Canada: Ackah Business Immigration Law - Newsletter Dated January 2012

Last Updated: March 13 2012
Article by Evelyn Ackah

Celebrating Our First Year and the New Year

From all of us at Ackah Business Immigration Law, we hope that you had an enjoyable holiday season and that 2012 has begun on a positive note. We also wish to thank each and every one of you for being a part of our first year. For those who were able to join us in Calgary on January 19, thank you very much for helping us to celebrate our success. It was a wonderful opportunity for all of us to gather together. We are also very much thankful that our colleagues from British Columbia were able to join us. For those of you who were not able to join us, you were missed and we hope to gather again in the future to celebrate many more successes, both our own and yours.


Canada at the World Economic Forum in Davos

Prime Minister Stephen Harper spoke at the World Economic Forum in Davos, Switzerland, on January 26, 2012. In what is being seen as a major speech positioning Canada for growth, Mr. Harper has vowed transformative action on several key policy areas, one of which is immigration. While continuing to reiterate Canada's commitment to its humanitarian and family-reunification objectives, the Prime Minister has again reiterated that immigration policy will continue to be geared toward the needs of the economy and the labour force. Although no further details were revealed in the speech at Davos, we can be certain that a comprehensive review of current programs is under way. As the government continues its attempt to strike a balance between protecting Canadian jobs and encouraging the labour mobility necessary for economic success, we can expect further added layers of complexity for employers with respect to obtaining work authorization for foreign nationals.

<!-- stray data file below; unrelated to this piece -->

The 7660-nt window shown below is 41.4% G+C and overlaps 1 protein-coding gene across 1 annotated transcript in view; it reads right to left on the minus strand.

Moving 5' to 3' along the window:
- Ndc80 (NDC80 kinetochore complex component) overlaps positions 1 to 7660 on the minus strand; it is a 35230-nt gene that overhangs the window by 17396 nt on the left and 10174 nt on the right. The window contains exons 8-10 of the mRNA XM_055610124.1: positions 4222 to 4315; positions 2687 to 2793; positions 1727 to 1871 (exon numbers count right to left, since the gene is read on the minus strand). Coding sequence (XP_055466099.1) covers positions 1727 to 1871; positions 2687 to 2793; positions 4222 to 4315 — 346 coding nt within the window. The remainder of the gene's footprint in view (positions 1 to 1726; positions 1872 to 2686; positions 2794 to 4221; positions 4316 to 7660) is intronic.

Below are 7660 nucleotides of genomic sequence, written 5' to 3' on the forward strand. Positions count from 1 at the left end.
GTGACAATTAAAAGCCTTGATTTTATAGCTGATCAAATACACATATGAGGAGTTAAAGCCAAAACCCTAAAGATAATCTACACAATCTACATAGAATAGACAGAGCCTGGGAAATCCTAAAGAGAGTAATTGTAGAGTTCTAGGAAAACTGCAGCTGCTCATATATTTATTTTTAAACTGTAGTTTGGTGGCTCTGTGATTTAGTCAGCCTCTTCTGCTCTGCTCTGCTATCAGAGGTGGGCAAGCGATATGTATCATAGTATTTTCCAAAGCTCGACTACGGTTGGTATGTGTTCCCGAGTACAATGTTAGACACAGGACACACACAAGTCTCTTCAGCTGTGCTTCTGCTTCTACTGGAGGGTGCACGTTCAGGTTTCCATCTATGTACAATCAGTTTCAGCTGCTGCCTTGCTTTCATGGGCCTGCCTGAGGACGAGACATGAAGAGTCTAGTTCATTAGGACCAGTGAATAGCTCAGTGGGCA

Review of Federal – Provincial Immigration Programs

Also on January 26, Immigration Minister Jason Kenney tabled a report on the provincial nominee programs which select foreign nationals for permanent residence based on the specific economic and labour needs of individual provinces. The program has been lauded for spreading immigrants across the whole of Canada, for filling labour shortages, contributing to population growth, and attracting investment. However, the report has highlighted two areas of concern that may impact future applications under the various nominee programs. Firstly, it has identified low retention rates in certain provinces whereby permanent residents relocate to other provinces within their first year after landing. Alberta and British Columbia, however, have been found to have retention rates above 95%. Mr. Kenney has stated that there is a need to combat low retention and we may see changes in certain components of the program to address this deficiency. Secondly, the report has identified serious allegations of fraud, particularly in the nominee programs in New Brunswick and Prince Edward Island. As the government seeks to combat this fraud, applications may face greater scrutiny. Clearly, the nominee programs are a success and we expect them to continue to be critical for companies and provinces to meet labour needs. In a further speech in Calgary on January 27, Mr. Kenney has indicated that the federal government may add mandatory provisions requiring proficiency in English or French, previously not required for the nominee programs. In addition, there are indications that the current cap of 5000 nominees to Alberta per year may be increased. With these changes may come increases in processing time and additional documentary requirements. However, the nominee programs continue to offer the speed and flexibility companies need in today's mobile labour market.


Medical Examinations and the Canadian High Commission in India